Tinder to warn users about romantic ‘scams’, here’s how

Match Group, the parent company of Tinder, Match, and Hinge, has announced that it will be warning users of various romantic, dating scams that may be doing the rounds on its apps. In a press release, Match Group said that starting today users across Tinder, Hinge, Match, Plenty of Fish, Meetic and OurTime will begin receiving messages alerting them to tips and common behaviour to watch out for to help identify potential scams.
Further, the company said that these tips were created with the help of law enforcement and financial exploitation experts. They will start to be displayed to users around the world throughout the month of January via an in-app message in Tinder and Meetic apps, and notifications to users on Match, Hinge, Plenty of Fish, and OurTime.
Citing the example of the US, Match says that according to the Federal Trade Commission, romance scams reported in the country result in higher losses than any other type of scam, with over $300 million USD in reported losses each year since 2020. In 2022, data from the Global Anti-Scam Organisation shows that the average reported loss was over $1,90,000 USD, up from $1,20,000 in 2021.
Tips for users to stay away from scams
Match Group, along with victim advocates and cyber crime investigators, developed a few tips to help users identify and help prevent and report malicious actors – on dating or any online platform.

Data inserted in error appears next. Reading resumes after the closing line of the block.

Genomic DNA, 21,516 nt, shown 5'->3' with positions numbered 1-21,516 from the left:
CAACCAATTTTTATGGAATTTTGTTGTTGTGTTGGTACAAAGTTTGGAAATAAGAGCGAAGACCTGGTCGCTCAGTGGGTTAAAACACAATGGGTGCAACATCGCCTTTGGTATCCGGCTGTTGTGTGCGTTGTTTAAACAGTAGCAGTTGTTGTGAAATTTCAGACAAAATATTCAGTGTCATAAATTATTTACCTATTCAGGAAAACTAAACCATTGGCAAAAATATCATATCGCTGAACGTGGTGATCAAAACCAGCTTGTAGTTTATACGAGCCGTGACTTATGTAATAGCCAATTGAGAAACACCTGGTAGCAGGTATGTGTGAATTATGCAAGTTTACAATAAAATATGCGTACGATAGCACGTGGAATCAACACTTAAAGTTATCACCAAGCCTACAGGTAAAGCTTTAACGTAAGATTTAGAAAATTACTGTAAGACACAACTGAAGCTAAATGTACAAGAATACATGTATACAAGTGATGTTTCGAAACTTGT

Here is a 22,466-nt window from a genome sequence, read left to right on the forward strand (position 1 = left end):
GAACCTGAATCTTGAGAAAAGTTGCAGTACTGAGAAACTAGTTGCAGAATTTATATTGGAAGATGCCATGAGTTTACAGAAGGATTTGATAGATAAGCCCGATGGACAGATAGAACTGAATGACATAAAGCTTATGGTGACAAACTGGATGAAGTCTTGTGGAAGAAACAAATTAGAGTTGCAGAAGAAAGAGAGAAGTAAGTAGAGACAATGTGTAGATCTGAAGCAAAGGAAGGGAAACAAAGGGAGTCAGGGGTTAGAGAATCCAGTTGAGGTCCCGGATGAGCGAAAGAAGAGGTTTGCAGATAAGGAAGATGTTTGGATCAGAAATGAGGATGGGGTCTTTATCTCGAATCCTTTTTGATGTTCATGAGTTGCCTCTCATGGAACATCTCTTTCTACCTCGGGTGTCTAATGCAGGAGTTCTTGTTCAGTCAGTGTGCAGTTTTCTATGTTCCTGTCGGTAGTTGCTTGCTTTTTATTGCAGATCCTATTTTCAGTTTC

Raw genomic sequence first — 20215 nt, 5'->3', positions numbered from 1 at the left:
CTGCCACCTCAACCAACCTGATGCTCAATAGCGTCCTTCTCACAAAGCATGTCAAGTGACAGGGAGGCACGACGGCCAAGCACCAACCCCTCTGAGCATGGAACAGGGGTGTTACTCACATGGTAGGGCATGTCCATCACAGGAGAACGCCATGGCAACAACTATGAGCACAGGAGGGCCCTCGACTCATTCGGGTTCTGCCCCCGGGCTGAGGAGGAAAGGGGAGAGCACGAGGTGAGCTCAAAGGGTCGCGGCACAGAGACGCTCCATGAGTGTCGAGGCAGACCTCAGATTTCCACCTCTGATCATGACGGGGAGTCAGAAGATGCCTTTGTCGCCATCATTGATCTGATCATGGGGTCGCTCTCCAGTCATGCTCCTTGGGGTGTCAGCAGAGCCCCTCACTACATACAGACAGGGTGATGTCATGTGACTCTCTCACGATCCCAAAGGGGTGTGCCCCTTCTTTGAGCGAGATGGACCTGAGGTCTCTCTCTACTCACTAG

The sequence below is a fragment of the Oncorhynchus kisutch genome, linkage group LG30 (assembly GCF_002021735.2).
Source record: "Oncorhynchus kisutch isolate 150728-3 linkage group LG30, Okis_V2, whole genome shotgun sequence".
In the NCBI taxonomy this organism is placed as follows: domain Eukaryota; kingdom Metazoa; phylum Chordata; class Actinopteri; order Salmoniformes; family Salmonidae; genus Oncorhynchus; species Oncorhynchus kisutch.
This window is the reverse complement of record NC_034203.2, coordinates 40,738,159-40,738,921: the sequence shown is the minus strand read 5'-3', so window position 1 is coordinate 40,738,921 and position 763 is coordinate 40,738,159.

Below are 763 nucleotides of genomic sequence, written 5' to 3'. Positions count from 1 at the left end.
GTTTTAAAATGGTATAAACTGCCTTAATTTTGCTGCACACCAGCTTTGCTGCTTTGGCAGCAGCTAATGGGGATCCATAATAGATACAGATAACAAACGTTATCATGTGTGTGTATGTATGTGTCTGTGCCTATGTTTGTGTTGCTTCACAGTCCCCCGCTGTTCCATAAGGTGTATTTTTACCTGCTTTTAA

Stay on the app and do not switch too often
Match says that scammers will attempt to get you on to another platform quickly which can be a common flag for these types of scams. “Stay on the app when getting to know a new connection. If the match wants to move platforms but still DOES NOT want to meet up or video call it is a red flag,” says Match.
Avoid crypto ‘experts’
Match says that if a new love interest is giving you crypto or investment advice, there is a high probability that it’s a scam. Always report these interactions back to the platform where you met.

Stay away from those who want to teach you to make money

According to experts, scammers will use techniques to focus on how a large sum of returns could improve your life or what you could do with this new money. “Be sceptical of anyone who appears to be wealthy and successful and wants to teach you how to invest and make money,” said Match.
Don’t fall for ‘sob’ stories
Scammers often claim they need money for a Visa, customs fees, surgeries, family medical bills, car repairs or plane tickets to visit. If they appear desperate and money is involved, this should be a giant red flag.

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